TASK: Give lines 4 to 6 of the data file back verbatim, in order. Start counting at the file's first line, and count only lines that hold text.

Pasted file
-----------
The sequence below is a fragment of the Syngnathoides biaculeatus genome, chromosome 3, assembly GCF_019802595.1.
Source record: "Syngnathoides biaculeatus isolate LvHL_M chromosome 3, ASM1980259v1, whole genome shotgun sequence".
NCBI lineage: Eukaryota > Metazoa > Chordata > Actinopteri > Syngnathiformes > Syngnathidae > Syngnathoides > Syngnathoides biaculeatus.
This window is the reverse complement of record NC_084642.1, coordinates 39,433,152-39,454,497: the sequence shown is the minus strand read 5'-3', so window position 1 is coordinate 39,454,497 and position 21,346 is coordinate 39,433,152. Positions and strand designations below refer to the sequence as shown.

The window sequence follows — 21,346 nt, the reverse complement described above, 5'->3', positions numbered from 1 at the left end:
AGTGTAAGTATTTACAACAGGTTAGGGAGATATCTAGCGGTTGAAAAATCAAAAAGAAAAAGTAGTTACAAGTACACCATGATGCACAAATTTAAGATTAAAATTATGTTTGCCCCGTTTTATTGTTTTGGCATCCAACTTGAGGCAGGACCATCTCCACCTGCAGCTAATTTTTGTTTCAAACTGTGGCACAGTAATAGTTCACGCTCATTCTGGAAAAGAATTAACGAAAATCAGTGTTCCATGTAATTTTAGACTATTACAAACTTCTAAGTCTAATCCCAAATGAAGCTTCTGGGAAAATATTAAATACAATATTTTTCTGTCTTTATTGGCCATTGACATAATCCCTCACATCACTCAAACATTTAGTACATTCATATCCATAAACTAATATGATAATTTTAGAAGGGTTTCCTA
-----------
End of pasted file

This window is the reverse complement of record NC_084642.1, coordinates 39,433,152-39,454,497: the sequence shown is the minus strand read 5'-3', so window position 1 is coordinate 39,454,497 and position 21,346 is coordinate 39,433,152. Positions and strand designations below refer to the sequence as shown.

The window sequence follows — 21,346 nt, the reverse complement described above, 5'->3', positions numbered from 1 at the left end:
AGTGTAAGTATTTACAACAGGTTAGGGAGATATCTAGCGGTTGAAAAATCAAAAAGAAAAAGTAGTTACAAGTACACCATGATGCACAAATTTAAGATTAAAATTATGTTTGCCCCGTTTTATTGTTTTGGCATCCAACTTGAGGCAGGACCATCTCCACCTGCAGCTAATTTTTGTTTCAAACTGTGGCACAGTAATAGTTCACGCTCATTCTGGAAAAGAATTAACGAAAATCAGTGTTCCATGTAATTTTAGACTATTACAAACTTCTAAGTCTAATCCCAAATGAAGCTTCTGGGAAAATATTAAATACAATATTTTTCTGTCTTTATTGGCCATTGACATAATCCCTCACATCACTCAAACATTTAGTACATTCATATCCATAAACTAATATGATAATTTTAGAAGGGTTTCCTA